Bringing Fans Back to MLB Will Require Yogi Berra-Level Marketing Savvy

John Hickey

One of Pat Gallagher’s favorite quotes about baseball has long been attributed to Yogi Berra.

“I love Yogi's old quote where he said `You know, if people don't want to come to the ballpark, you can't stop them,’” Gallagher, the former marketing guru for the San Francisco Giants, says.

Marketing the sport does not seem to have been a priority with Major League Baseball locked down since March 12 over the COVID-19. You only have to look at negotiations between owners and players to see that. But marketing will become hugely important in the weeks ahead, and Gallagher believes the sport could do a lot worse than try to understand what Yogi was saying.

MLB needs to give fans a reason to come to the ballpark after having been socially distanced for months.

“At some point we have baseball coming back with social distancing,” he says. “The fans are going to be able to decide if they want to come back into stadiums. There is the experience that we all love about going to the ballparks. And that isn’t coming back, not for quite a while. There will be all this health and security stuff.

“It’s going to be difficult to do.”

Dennis Mannion, who spent a decade and a half marketing the Philadelphia Phillies, has vast experience across all sports from the NHL with the Colorado Avalanche, the NFL with the Baltimore Ravens and the NBA with the Denver Nuggets. He’s the former president of the Los Angeles Dodgers, too, and he has made a four-point plan sketching out how to market baseball’s return.

“Step One is playing out right now,” Manion, who now runs a sports consulting company, House of 7, LLC. “And Step One is how do you get the coaches and the players and potentially their families and keep them safe. Will a quarantine work for them? Can you make the players feel safe?

“Step Two will see you looking to your broadcast partners to figure out how to enhance their broadcasts in a way that maybe you use some additional interstitial programming like insights from coaches or players. This is a great opportunity in the short term to develop a high-end studio game again.

“And then as a third step, the sports need to get more heavily involved in fantasy sports and those type of sports books like DraftKings or FanDuel wherever they are sanctioned. That would be a way to help spectate the game at home without being at the ballpark. And for the fourth step, you will have to have some sort of official certification that your facility is safe, whether that comes in the form of a nationwide vaccine or if it comes in a what where the league picks a notable third party to check all the venues for certification.”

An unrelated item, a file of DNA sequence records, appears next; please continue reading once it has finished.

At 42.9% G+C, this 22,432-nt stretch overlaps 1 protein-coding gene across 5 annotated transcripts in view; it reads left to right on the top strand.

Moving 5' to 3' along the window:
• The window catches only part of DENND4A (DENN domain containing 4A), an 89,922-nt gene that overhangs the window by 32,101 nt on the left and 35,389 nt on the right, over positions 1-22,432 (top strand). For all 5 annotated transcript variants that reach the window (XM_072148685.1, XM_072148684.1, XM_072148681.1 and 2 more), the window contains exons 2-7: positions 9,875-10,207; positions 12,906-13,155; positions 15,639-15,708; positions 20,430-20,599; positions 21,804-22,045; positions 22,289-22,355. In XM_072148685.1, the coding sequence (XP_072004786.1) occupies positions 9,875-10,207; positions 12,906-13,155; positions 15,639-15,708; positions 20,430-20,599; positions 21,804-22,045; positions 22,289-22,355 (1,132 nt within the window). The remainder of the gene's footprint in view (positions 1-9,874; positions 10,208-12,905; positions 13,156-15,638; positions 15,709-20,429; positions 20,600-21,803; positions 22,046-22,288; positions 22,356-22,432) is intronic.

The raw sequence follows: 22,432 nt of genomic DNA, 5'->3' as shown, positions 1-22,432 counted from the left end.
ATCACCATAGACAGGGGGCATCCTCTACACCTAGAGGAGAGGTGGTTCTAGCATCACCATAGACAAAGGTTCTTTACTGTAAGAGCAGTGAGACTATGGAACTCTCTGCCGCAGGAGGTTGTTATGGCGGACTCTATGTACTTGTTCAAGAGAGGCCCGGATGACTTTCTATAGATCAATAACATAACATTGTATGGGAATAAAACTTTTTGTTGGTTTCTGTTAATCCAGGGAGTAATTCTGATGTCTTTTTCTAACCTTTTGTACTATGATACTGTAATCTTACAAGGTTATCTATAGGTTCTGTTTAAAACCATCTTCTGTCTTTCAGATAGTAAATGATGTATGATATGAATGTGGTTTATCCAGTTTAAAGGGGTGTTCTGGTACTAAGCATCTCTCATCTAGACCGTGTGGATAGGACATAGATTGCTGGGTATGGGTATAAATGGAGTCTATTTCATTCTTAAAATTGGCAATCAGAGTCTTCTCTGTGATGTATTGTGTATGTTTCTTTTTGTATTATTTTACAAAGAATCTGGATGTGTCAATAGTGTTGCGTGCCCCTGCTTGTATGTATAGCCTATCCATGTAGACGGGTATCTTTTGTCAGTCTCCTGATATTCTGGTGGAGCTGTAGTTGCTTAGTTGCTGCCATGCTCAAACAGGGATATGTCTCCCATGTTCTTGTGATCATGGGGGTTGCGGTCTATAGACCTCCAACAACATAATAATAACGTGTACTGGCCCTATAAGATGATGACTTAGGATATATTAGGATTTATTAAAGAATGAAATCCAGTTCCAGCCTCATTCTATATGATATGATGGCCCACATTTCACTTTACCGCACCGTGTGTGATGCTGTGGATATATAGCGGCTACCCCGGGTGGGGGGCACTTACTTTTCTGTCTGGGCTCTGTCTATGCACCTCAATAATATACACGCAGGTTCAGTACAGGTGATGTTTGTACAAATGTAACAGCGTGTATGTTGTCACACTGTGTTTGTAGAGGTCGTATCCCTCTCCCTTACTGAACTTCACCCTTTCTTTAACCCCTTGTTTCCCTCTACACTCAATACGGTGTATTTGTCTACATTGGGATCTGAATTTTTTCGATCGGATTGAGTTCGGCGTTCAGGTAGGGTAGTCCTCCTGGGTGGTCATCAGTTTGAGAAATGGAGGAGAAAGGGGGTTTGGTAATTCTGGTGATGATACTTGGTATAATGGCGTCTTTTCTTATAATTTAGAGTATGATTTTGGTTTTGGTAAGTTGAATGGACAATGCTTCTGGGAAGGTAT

Andy Dolich, who has been all over the sports map with the Oakland A’s, the Warriors, the Grizzlies, and the 49ers, says Mannion’s Step Four is ultimately the most important. And it will be by far the most difficult to attain.

“When you are trying to develop your brand, the single most important thing you can have is trust,” Dolich says. “But look at the optics now. In just the last two weeks, baseball has billionaires and millionaires trying to figure out a labor agreement. Not a great optic. And when (A’s owner) John Fisher decided not to pay minor leaguers, it’s not a great optic when you have people scratching their heads over why a person that has billions doesn’t want to spend a million. Or hundreds. We’re talking about a $400 weekly stipend.”

Gallagher was with the Giants when baseball had to comeback from the 1994 players’ strike that saw 1995 start with replacement players – a lot of guys just off the street, really. The optics then were savagely bad, and Gallagher wouldn’t willingly go through that again, saying “there was such arrogance from the owners.” And that arrogance, he says, “is still with us,” and that’s the last thing you need “with everybody’s credibility at stake.”

Gallagher said baseball needs to hope it can rely on the deep historical link between its fans and the sport to smooth out the trust, credibility and sense of arrogance issues. He likes the sports chances because, as bad as things were in 1995, “the fans came back to the game. That passion for the game was still there.”

Coming back to the sport this time around, between the anger raised by the George Floyd killing in Minneapolis and months of quarantine due to the coronavirus, will be, Gallagher says, much more difficult.

“The last time, there was no issue of social distancing,” Gallagher says. “This will be different. You think of all the ballpark experiences. Parking, going up an escalator, standing in line to get in. Going to a concession stands. All that’s going to have to change. Forget about the no-spitting rule on the field and banning high fives. The fan experience in the stands is going to be much different.”

Mannion says it will all start with planning for the health and safety of the fans, which will be different in some ways from the planning for the health and safety of the players, coaches and staff.

“It’s going to be a struggle to make social distancing happen,” Mannion says. “It starts in the parking lot. Are the parking spaces going to need to be wider? And then there’s the normal bad behavior of most fans. Hey, everybody seems to rush to get into the park 20 minutes before the game. It’s always been like that. That’s when about 80 percent of the crowd comes drifting in.